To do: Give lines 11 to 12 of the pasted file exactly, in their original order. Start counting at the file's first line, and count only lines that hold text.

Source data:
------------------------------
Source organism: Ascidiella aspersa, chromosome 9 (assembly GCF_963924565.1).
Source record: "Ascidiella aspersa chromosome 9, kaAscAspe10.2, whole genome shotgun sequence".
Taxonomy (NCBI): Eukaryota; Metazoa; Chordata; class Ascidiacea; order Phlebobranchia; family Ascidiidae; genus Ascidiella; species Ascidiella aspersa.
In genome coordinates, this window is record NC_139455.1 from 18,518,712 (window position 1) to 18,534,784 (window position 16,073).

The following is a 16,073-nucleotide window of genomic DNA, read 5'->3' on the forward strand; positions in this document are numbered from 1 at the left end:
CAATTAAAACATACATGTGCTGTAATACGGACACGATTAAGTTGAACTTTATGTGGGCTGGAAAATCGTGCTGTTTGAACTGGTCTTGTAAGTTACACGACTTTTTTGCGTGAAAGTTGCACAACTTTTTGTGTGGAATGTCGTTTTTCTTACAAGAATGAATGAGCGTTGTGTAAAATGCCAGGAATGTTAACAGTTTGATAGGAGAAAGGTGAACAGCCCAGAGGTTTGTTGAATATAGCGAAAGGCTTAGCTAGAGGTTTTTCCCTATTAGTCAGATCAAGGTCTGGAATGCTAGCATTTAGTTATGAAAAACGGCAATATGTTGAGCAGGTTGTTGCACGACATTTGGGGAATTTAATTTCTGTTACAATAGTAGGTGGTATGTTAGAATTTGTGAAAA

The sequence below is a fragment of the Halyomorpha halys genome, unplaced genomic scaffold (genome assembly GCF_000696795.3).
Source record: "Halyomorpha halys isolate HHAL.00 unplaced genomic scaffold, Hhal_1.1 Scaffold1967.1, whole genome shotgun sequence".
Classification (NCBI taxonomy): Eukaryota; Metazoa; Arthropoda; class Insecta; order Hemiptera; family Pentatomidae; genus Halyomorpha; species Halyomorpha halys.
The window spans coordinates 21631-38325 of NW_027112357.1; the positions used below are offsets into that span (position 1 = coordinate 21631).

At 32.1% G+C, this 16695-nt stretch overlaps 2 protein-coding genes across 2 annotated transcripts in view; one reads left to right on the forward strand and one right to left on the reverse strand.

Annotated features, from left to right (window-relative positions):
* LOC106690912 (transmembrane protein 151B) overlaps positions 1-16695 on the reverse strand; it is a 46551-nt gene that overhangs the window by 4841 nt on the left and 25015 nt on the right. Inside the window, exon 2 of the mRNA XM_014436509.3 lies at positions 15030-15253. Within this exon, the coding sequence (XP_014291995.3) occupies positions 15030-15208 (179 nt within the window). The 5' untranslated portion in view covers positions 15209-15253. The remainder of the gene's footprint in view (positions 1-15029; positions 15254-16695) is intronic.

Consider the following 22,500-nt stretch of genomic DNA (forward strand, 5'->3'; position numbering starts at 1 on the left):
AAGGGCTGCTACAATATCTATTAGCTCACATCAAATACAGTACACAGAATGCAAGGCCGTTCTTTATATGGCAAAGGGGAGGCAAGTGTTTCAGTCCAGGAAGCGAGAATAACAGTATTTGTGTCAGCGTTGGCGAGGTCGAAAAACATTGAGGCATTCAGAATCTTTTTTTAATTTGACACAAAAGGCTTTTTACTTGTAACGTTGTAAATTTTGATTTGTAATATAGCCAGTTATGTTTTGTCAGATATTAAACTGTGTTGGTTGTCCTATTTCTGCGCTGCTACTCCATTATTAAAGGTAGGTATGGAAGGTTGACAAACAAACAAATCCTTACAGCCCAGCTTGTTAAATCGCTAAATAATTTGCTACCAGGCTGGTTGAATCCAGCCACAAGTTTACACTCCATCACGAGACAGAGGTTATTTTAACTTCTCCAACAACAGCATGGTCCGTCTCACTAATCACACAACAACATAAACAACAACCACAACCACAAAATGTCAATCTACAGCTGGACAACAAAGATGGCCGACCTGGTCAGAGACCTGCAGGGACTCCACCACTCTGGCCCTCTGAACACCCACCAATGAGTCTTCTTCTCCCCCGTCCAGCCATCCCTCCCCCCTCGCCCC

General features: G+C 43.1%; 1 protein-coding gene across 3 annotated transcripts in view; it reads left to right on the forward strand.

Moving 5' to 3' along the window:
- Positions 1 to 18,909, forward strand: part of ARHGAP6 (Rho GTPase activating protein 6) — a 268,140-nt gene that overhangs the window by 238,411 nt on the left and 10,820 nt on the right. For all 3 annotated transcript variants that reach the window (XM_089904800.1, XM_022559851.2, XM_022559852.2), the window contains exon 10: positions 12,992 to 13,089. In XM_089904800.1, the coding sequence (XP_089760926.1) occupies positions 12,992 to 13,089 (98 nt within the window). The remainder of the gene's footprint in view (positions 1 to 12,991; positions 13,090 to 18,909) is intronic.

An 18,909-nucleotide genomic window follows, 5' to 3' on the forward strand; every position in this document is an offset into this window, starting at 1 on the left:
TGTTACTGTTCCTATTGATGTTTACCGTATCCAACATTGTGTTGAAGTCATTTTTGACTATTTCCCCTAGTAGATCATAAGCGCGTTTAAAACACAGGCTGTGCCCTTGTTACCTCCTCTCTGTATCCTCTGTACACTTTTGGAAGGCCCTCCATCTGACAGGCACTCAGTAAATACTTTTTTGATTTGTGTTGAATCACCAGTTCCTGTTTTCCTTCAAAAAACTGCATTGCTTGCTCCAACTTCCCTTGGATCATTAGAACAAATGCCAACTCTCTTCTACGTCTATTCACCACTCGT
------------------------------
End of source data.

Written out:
At 32.1% G+C, this 16695-nt stretch overlaps 2 protein-coding genes across 2 annotated transcripts in view; one reads left to right on the forward strand and one right to left on the reverse strand.

Annotated features, from left to right (window-relative positions):